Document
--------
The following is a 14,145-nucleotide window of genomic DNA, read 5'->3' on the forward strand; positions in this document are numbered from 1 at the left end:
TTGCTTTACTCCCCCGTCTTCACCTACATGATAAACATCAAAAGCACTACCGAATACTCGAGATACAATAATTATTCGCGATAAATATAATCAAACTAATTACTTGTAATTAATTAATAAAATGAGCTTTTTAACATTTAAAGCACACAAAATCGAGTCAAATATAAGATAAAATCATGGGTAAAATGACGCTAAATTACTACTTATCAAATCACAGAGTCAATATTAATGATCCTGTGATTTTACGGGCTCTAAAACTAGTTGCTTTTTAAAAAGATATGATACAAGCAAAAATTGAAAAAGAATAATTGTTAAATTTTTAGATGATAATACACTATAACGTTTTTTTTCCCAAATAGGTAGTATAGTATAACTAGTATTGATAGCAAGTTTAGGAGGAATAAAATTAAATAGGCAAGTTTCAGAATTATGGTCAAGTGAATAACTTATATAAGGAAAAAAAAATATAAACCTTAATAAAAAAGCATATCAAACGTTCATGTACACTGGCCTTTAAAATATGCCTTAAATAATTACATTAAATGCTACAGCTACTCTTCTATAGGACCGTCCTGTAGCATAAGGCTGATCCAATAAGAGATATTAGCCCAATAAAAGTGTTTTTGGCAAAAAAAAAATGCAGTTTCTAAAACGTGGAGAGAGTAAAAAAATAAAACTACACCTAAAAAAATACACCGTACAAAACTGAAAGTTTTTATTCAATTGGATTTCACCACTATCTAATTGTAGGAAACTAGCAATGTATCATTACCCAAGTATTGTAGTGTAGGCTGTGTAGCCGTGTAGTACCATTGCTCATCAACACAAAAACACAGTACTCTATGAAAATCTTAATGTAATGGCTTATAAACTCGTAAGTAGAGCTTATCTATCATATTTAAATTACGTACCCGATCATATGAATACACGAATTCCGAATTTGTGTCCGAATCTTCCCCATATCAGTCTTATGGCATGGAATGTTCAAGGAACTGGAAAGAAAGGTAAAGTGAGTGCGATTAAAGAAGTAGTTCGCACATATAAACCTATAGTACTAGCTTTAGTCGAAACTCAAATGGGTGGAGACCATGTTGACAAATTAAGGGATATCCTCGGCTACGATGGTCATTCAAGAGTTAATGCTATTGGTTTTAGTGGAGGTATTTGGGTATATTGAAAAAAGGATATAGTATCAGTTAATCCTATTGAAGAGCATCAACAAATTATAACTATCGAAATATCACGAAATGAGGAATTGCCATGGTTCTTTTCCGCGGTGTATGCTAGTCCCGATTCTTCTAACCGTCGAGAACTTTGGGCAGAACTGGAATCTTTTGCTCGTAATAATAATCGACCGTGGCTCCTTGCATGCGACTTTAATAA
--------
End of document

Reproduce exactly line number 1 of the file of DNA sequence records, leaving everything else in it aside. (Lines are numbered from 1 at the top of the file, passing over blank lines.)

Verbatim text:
The following is a 14,145-nucleotide window of genomic DNA, read 5'->3' on the forward strand; positions in this document are numbered from 1 at the left end: